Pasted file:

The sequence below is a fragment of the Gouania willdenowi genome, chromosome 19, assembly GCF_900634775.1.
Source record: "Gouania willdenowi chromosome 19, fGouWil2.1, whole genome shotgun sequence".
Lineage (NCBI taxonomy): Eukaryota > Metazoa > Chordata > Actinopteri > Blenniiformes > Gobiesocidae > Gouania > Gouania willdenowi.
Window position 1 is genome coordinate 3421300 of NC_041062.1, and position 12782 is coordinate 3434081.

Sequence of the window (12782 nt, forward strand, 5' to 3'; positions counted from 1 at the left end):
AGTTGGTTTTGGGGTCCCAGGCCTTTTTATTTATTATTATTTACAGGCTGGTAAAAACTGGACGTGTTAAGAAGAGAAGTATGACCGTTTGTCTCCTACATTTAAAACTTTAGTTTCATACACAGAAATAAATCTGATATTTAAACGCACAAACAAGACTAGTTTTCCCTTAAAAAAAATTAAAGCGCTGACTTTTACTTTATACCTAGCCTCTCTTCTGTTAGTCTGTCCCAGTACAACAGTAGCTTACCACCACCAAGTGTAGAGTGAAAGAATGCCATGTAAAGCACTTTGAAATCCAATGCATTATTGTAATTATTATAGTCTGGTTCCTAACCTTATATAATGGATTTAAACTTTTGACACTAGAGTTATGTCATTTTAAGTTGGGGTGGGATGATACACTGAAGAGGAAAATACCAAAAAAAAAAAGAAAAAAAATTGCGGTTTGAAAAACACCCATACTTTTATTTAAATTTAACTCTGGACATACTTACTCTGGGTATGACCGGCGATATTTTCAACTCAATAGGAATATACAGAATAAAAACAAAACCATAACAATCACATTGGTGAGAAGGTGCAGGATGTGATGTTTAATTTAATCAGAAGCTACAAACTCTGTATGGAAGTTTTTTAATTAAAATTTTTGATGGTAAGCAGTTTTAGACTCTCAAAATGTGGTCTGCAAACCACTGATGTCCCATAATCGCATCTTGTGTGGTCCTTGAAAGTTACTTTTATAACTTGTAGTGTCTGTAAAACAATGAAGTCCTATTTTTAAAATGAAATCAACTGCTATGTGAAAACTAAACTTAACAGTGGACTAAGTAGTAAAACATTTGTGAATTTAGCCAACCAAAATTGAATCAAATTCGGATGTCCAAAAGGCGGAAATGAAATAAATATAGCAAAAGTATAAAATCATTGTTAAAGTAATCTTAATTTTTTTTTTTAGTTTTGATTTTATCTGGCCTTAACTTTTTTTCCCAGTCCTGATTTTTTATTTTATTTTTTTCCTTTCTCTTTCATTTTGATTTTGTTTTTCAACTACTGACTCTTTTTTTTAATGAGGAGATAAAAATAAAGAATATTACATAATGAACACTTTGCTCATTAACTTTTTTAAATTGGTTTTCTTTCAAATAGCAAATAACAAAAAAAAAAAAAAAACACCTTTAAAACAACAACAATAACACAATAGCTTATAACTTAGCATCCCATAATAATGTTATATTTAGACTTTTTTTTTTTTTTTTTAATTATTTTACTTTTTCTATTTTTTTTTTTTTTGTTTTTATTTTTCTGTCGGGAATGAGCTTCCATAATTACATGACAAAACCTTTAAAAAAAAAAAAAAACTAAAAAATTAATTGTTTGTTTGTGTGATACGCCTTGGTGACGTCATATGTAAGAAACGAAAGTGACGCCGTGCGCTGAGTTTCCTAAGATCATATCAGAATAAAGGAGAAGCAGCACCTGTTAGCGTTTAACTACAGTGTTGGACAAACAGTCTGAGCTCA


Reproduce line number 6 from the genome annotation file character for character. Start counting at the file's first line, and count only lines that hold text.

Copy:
AGTTGGTTTTGGGGTCCCAGGCCTTTTTATTTATTATTATTTACAGGCTGGTAAAAACTGGACGTGTTAAGAAGAGAAGTATGACCGTTTGTCTCCTACATTTAAAACTTTAGTTTCATACACAGAAATAAATCTGATATTTAAACGCACAAACAAGACTAGTTTTCCCTTAAAAAAAATTAAAGCGCTGACTTTTACTTTATACCTAGCCTCTCTTCTGTTAGTCTGTCCCAGTACAACAGTAGCTTACCACCACCAAGTGTAGAGTGAAAGAATGCCATGTAAAGCACTTTGAAATCCAATGCATTATTGTAATTATTATAGTCTGGTTCCTAACCTTATATAATGGATTTAAACTTTTGACACTAGAGTTATGTCATTTTAAGTTGGGGTGGGATGATACACTGAAGAGGAAAATACCAAAAAAAAAAAGAAAAAAAATTGCGGTTTGAAAAACACCCATACTTTTATTTAAATTTAACTCTGGACATACTTACTCTGGGTATGACCGGCGATATTTTCAACTCAATAGGAATATACAGAATAAAAACAAAACCATAACAATCACATTGGTGAGAAGGTGCAGGATGTGATGTTTAATTTAATCAGAAGCTACAAACTCTGTATGGAAGTTTTTTAATTAAAATTTTTGATGGTAAGCAGTTTTAGACTCTCAAAATGTGGTCTGCAAACCACTGATGTCCCATAATCGCATCTTGTGTGGTCCTTGAAAGTTACTTTTATAACTTGTAGTGTCTGTAAAACAATGAAGTCCTATTTTTAAAATGAAATCAACTGCTATGTGAAAACTAAACTTAACAGTGGACTAAGTAGTAAAACATTTGTGAATTTAGCCAACCAAAATTGAATCAAATTCGGATGTCCAAAAGGCGGAAATGAAATAAATATAGCAAAAGTATAAAATCATTGTTAAAGTAATCTTAATTTTTTTTTTTAGTTTTGATTTTATCTGGCCTTAACTTTTTTTCCCAGTCCTGATTTTTTATTTTATTTTTTTCCTTTCTCTTTCATTTTGATTTTGTTTTTCAACTACTGACTCTTTTTTTTAATGAGGAGATAAAAATAAAGAATATTACATAATGAACACTTTGCTCATTAACTTTTTTAAATTGGTTTTCTTTCAAATAGCAAATAACAAAAAAAAAAAAAAAACACCTTTAAAACAACAACAATAACACAATAGCTTATAACTTAGCATCCCATAATAATGTTATATTTAGACTTTTTTTTTTTTTTTTTAATTATTTTACTTTTTCTATTTTTTTTTTTTTTGTTTTTATTTTTCTGTCGGGAATGAGCTTCCATAATTACATGACAAAACCTTTAAAAAAAAAAAAAAACTAAAAAATTAATTGTTTGTTTGTGTGATACGCCTTGGTGACGTCATATGTAAGAAACGAAAGTGACGCCGTGCGCTGAGTTTCCTAAGATCATATCAGAATAAAGGAGAAGCAGCACCTGTTAGCGTTTAACTACAGTGTTGGACAAACAGTCTGAGCTCA